An 11mm dovetail atop the plastic receiver will accept scope rings or the base of a dot sight. I would keep the scope or dot sight small and lightweight because it is clamping onto plastic. I have scoped my 1077s for years and they have worked just fine.
I have covered this before but some people have not taken it to heart. The Wildfire (and 1077) action is a double-action only revolver. The trigger has to pull back the striker and advance the circular clip at the same time. The pull is going to always be long and, when the gun (or replacement clip box that most will call the magazine) is new, it is also heavy. That heaviness lightens as both the rifle and the clip box/magazine wears in. I have older 1077s whose trigger pulls are smooth and relatively light, but that relates to the trigger pull of a new 1077.
The good news is the clip box from a 1077 will fit this rifle, so if you have a 1077 that’s already broken-in you can improve the trigger right away by using the old clip box. I own 2 1077s and have had many others over the years, so I have several replacement 12-shot plastic clips, but they are available new because they are identical to the ones from 1077s. That’s not a guess. I have tried it and it works. The new rifle action still needs some breaking-in and it will also smooth out, but the older clip box that contains the broken-in double action mechanism does improve the trigger pull.
How difficult is it to fill with a hand pump?
The Wildfire is easy to fill with a hand pump! I know because back when we developed the Benjamin Discovery, I had Crosman’s attorney fill one with a hand pump, right there in the office. She was a young woman who stood less than 5 feet tall, and she had little difficulty filling to 2000 psi. I could fill the rifle with one hand while seated. Now, if you have severe arthritis or angina all bets are off; but if you can clean out the kitty litter boxes every day or mow the lawn, you can fill the Wildfire with a hand pump.
When the test rifle was unboxed it contained a maintenance fill of about 500 psi. It took 96 strokes of a G6 hand pump to fill it up to 2000 psi. I pumped slowly and deliberately, allowing the air to flow between all three stages of the pump. If you want to horse the pump like a madman, expect to pump it 140 strokes to achieve the same fill. I will report in Part 2 how many strokes it takes to fill from where you stop shooting (around 1000 psi), but I expect it to be around half what I did today.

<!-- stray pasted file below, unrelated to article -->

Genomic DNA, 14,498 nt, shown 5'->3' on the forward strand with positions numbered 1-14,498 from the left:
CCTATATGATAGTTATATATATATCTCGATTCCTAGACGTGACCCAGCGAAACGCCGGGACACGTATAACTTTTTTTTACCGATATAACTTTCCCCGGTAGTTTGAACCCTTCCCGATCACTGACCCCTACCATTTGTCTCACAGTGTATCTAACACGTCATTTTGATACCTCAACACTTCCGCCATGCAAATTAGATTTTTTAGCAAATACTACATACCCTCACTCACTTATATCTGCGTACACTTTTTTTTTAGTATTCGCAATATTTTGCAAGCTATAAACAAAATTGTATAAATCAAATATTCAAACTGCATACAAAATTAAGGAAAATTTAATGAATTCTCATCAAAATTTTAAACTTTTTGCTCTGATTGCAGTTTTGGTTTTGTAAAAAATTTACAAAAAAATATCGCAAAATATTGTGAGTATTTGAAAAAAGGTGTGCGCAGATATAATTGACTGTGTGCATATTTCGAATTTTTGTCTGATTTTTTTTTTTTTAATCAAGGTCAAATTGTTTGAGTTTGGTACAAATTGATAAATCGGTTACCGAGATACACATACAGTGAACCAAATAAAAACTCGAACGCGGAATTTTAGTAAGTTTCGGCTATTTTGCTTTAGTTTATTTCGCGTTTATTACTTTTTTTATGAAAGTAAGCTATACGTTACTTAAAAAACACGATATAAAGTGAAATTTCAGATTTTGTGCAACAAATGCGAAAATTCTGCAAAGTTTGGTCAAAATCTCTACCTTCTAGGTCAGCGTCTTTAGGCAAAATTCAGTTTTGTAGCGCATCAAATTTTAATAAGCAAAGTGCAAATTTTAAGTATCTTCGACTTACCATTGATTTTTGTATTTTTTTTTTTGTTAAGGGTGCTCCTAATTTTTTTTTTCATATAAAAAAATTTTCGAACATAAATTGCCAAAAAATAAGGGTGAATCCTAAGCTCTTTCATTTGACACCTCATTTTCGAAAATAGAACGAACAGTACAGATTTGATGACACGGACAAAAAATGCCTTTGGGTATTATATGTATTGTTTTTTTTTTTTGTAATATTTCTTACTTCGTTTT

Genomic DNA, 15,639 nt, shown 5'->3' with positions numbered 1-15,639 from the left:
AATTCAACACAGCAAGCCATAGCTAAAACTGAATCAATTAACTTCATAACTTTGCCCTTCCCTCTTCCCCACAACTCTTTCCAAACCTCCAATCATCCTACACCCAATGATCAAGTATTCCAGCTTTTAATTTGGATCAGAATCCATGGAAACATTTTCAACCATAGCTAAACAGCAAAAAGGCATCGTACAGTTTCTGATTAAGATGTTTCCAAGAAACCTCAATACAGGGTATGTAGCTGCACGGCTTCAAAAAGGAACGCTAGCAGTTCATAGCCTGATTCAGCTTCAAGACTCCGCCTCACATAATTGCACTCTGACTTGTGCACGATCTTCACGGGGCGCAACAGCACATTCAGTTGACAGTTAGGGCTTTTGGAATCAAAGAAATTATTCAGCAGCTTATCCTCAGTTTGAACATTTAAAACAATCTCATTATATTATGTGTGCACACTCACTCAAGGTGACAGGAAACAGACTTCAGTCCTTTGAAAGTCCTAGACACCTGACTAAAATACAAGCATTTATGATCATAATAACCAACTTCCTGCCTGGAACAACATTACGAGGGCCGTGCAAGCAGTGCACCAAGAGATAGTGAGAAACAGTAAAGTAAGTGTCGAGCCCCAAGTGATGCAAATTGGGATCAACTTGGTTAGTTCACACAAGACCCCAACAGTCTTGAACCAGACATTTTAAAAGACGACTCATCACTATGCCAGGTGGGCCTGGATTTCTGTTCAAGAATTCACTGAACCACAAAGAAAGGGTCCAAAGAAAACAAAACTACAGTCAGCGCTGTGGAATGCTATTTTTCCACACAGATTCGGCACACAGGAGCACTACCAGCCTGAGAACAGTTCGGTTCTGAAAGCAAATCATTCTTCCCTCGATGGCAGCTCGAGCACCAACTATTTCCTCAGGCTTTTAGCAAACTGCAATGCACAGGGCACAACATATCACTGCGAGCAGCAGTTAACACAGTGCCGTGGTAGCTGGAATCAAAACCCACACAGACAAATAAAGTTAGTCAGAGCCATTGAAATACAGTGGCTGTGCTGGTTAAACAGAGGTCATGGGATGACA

Yes, but a hand pump costs more than the rifle!!!
Guess what? The gasoline you put into your car costs thousands of dollars, over the lifetime of the car. Each CO2 cartridge you install in a 1077 costs about 50 cents, so a hand pump stops costing you after 400 cartridges. That time comes sooner for some folks than for others, but it will come. Take care of the rifle and it will come. You’re just buying all the pressurized gas you’ll ever need (and a lot more) up front. And, because you are only filling the rifle to 2000 psi, that hand pump can be passed down to your kids, if you take care of it.
A good way to enter the world of PCP
Some people have said the Benjamin Wildfire is a great entry point to the world of precharged airguns. I agree — as long as your expectations are properly aligned. Remember what this rifle is and what you can expect from it and it will be the perfect way to get into PCPs.
The Wildfire will teach you how to fill a PCP with a hand pump. Also you’ll learn how to watch the pressure gauge at the start and finish of shooting. If you own a chronograph you will learn to determine the ideal pressure curve and number of shots per fill.
But, like the man who asked if he would be able to play the piano after having his carpel tunnel syndrome fixed, the answer is still, “Only if you could play it before the operation!” Just because it’s a PCP does not turn the Wildfire into something it is not.
Today was not planned
When I woke up this morning I had no intention of starting the Wildfire report. The box arrived from Crosman yesterday and I knew what it was, but I had planned to finish this week by doing a velocity test of the ASG Dan Wesson pellet revolver.
But I needed a way to explain what sort of gun the Wildfire is, and the idea of the tax return analogy came to me. So, I wrote it down and, when I looked up again, today’s report was finished. Oops!